Critics suggest USA Today's redesign and Cisco's acquisition of Utah Street Networks means we're either building a thriving social network or a forum ghost town.
Over the weekend, USA Today unveiled a Web site redesign that reimagines the online newspaper as the center of a social media community.
"While we've refined the design, we've also expanded the journalistic mission: Our ambition is to help readers quickly and easily make sense of the world around them by giving them a wider view of the news of the day and connecting them with other readers who can contribute to their understanding of events," wrote editor Ken Paulson and executive editors Kinsey Wilson and John Hillkirk, in a note posted on the newspaper's site.
It's a sensible move, if you accept Blue Whale Labs CEO Stowe Boyd's assertion that newspapers "want to be 'destinations' where people 'go' as opposed to just winding up as RSS streams." Certainly, more up-to-date site design, navigation, and interactivity will keep the paper from appearing to be woefully behind the times.
Whether the newspaper's readers want a more social media experience is another question entirely, assuming you're willing to overlook the 92% negative reaction to the redesign noted by Don Dodge, director of business development for Microsoft's Emerging Business Team, in his assessment of 130 online comment postings.
In contrast to interest-oriented online community sites that evolved naturally, "a news site has such a different premise at its core, it's hard to imagine how USA Today could have gotten it right in the first go," says Boyd. "And they certainly didn't. They fumbled it pretty badly."
The problem USA Today faces is that it wants to own a conversation that already spans multiple Web sites. "I don't believe that people in general, even people who are really partial to particular media outlets, are going to want to have a closed social media experience around a single Web site," Boyd says.
Regardless of the fact that it's hard to build a thriving social network, as opposed to a forum ghost town, companies are rushing to offer or implement interactivity. On Monday, Cisco said it had acquired social networking company Utah Street Networks, only a month after announcing a deal for social networking software company Five Across Inc. Also today, VelvetPuffin launched a social network for PCs and mobile phones. Last week, social networking service provider Ning launched a new version of a DIY social networking platform. Reuters is planning a financially oriented social networking site. Anheuser-Busch recently launched a social networking site called MingleNow to promote beer consumption. The list goes on and on. Did someone say "bubble"?
A February study by GfK Roper Consulting titled "Modern Communities" finds that online communities represent a real and growing phenomenon, but one that is dwarfed by interest in real-world social networks. "One of our key findings in the survey is community in the broader sense is really important to people," says Kathy Sheehan, senior VP with GfK Roper Consulting.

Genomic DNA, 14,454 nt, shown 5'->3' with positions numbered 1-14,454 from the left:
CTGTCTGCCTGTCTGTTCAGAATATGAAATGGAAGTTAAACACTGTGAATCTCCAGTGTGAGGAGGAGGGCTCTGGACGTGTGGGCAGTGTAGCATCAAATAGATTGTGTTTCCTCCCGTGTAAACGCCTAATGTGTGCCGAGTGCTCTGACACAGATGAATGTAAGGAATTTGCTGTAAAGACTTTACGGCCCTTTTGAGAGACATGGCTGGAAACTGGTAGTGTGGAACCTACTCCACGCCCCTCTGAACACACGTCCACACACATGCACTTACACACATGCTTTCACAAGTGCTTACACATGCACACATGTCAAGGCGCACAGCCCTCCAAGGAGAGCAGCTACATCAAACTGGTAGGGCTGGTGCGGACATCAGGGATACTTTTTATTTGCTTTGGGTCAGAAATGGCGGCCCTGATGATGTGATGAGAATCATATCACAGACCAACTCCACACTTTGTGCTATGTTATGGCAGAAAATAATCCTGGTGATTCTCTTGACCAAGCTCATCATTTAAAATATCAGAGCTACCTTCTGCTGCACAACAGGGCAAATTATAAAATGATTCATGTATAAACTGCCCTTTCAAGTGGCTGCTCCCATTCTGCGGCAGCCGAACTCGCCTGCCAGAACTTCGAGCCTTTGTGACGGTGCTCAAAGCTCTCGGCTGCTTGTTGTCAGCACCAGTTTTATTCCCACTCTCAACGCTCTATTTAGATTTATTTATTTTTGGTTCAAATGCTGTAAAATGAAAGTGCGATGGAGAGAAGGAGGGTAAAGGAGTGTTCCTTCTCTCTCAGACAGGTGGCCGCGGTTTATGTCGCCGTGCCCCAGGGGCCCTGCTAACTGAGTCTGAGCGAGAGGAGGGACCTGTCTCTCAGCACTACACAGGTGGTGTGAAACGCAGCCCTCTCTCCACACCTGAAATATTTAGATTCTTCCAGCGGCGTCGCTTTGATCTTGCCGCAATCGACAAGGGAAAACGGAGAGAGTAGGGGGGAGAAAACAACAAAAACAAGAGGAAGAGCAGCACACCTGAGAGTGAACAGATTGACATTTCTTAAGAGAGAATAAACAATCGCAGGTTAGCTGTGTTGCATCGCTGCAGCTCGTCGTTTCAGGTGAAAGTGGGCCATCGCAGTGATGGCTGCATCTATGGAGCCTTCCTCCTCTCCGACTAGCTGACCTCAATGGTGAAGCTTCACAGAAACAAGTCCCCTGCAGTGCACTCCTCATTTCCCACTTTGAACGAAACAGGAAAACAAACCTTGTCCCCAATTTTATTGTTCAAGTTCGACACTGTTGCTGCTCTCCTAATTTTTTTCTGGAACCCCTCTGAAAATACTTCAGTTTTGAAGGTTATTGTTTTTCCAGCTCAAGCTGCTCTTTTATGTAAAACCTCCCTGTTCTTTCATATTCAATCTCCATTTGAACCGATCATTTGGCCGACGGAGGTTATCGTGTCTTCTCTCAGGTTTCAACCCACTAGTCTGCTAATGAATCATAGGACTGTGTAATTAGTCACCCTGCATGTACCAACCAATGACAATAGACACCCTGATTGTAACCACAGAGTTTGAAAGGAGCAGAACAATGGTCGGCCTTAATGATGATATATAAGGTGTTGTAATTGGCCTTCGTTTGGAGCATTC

Rating the importance of community groups, survey respondents expressed strong or some connection with: extended family (94%), neighborhood or town (80%), religious or spiritual organization (77%), hobby/interest (69%), workplace (68%), local community group (45%), national social activism/volunteer group (30%), professional group or union (25%), and virtual or online community (20%).
As an indicator of people's hunger for community, Sheehan points to an increase in the number of people seeking co-op living arrangements at universities around the United States. "People are alienated by technology," she explained. "That said, we do see there's a small but growing group of people who feel a strong connection to some sort of online community."
Among those aware of online communities, 50% said the best reason to use them was to keep in touch with friends and family. A mere 16% wanted to view and share media content with people of similar interests.
Perhaps more noteworthy, 61% of the total public -- based on the 1,004 American adults surveyed -- are not interested in online communities and 18% said they don't have the time for them.
Sheehan says "there will be a shakeout" among social networking sites.
But don't give up on social networking yet. Sheehan observes that among the young and influential -- the most active 10% of the public and a leading indicator of market trends -- online communities are "almost interchangeable" with offline ones.
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